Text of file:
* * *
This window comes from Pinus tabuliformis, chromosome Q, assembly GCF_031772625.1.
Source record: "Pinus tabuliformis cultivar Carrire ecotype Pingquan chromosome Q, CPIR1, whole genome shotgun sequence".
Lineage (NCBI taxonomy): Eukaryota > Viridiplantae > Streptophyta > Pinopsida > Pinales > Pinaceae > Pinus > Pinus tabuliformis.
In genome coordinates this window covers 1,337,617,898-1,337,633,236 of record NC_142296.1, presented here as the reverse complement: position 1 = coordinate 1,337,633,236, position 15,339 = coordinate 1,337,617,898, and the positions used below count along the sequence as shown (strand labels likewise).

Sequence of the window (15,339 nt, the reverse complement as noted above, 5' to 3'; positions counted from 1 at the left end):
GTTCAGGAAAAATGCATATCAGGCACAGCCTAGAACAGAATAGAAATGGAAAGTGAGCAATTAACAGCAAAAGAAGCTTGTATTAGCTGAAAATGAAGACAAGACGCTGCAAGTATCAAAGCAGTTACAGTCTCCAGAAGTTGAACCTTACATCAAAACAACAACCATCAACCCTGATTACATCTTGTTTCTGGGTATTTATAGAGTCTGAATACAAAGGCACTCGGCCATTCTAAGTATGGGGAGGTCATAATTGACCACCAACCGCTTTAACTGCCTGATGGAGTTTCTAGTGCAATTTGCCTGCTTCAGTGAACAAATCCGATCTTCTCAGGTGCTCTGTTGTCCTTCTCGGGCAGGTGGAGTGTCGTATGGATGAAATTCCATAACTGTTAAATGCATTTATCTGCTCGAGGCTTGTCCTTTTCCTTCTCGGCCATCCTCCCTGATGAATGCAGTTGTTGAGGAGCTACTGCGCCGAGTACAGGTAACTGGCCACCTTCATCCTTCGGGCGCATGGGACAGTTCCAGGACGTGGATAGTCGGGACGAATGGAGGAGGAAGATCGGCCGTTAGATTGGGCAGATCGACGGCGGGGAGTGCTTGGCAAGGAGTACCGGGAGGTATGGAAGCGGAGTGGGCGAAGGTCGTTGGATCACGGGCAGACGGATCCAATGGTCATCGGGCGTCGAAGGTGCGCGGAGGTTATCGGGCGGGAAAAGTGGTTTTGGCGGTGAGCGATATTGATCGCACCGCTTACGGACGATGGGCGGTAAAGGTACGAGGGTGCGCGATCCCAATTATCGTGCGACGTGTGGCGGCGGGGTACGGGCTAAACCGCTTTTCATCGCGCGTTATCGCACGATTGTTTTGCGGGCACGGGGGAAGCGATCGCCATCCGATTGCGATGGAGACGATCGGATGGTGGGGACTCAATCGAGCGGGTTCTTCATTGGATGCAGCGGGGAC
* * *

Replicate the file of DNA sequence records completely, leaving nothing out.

This window comes from Pinus tabuliformis, chromosome Q, assembly GCF_031772625.1.
Source record: "Pinus tabuliformis cultivar Carrire ecotype Pingquan chromosome Q, CPIR1, whole genome shotgun sequence".
Lineage (NCBI taxonomy): Eukaryota > Viridiplantae > Streptophyta > Pinopsida > Pinales > Pinaceae > Pinus > Pinus tabuliformis.
In genome coordinates this window covers 1,337,617,898-1,337,633,236 of record NC_142296.1, presented here as the reverse complement: position 1 = coordinate 1,337,633,236, position 15,339 = coordinate 1,337,617,898, and the positions used below count along the sequence as shown (strand labels likewise).

Sequence of the window (15,339 nt, the reverse complement as noted above, 5' to 3'; positions counted from 1 at the left end):
GTTCAGGAAAAATGCATATCAGGCACAGCCTAGAACAGAATAGAAATGGAAAGTGAGCAATTAACAGCAAAAGAAGCTTGTATTAGCTGAAAATGAAGACAAGACGCTGCAAGTATCAAAGCAGTTACAGTCTCCAGAAGTTGAACCTTACATCAAAACAACAACCATCAACCCTGATTACATCTTGTTTCTGGGTATTTATAGAGTCTGAATACAAAGGCACTCGGCCATTCTAAGTATGGGGAGGTCATAATTGACCACCAACCGCTTTAACTGCCTGATGGAGTTTCTAGTGCAATTTGCCTGCTTCAGTGAACAAATCCGATCTTCTCAGGTGCTCTGTTGTCCTTCTCGGGCAGGTGGAGTGTCGTATGGATGAAATTCCATAACTGTTAAATGCATTTATCTGCTCGAGGCTTGTCCTTTTCCTTCTCGGCCATCCTCCCTGATGAATGCAGTTGTTGAGGAGCTACTGCGCCGAGTACAGGTAACTGGCCACCTTCATCCTTCGGGCGCATGGGACAGTTCCAGGACGTGGATAGTCGGGACGAATGGAGGAGGAAGATCGGCCGTTAGATTGGGCAGATCGACGGCGGGGAGTGCTTGGCAAGGAGTACCGGGAGGTATGGAAGCGGAGTGGGCGAAGGTCGTTGGATCACGGGCAGACGGATCCAATGGTCATCGGGCGTCGAAGGTGCGCGGAGGTTATCGGGCGGGAAAAGTGGTTTTGGCGGTGAGCGATATTGATCGCACCGCTTACGGACGATGGGCGGTAAAGGTACGAGGGTGCGCGATCCCAATTATCGTGCGACGTGTGGCGGCGGGGTACGGGCTAAACCGCTTTTCATCGCGCGTTATCGCACGATTGTTTTGCGGGCACGGGGGAAGCGATCGCCATCCGATTGCGATGGAGACGATCGGATGGTGGGGACTCAATCGAGCGGGTTCTTCATTGGATGCAGCGGGGAC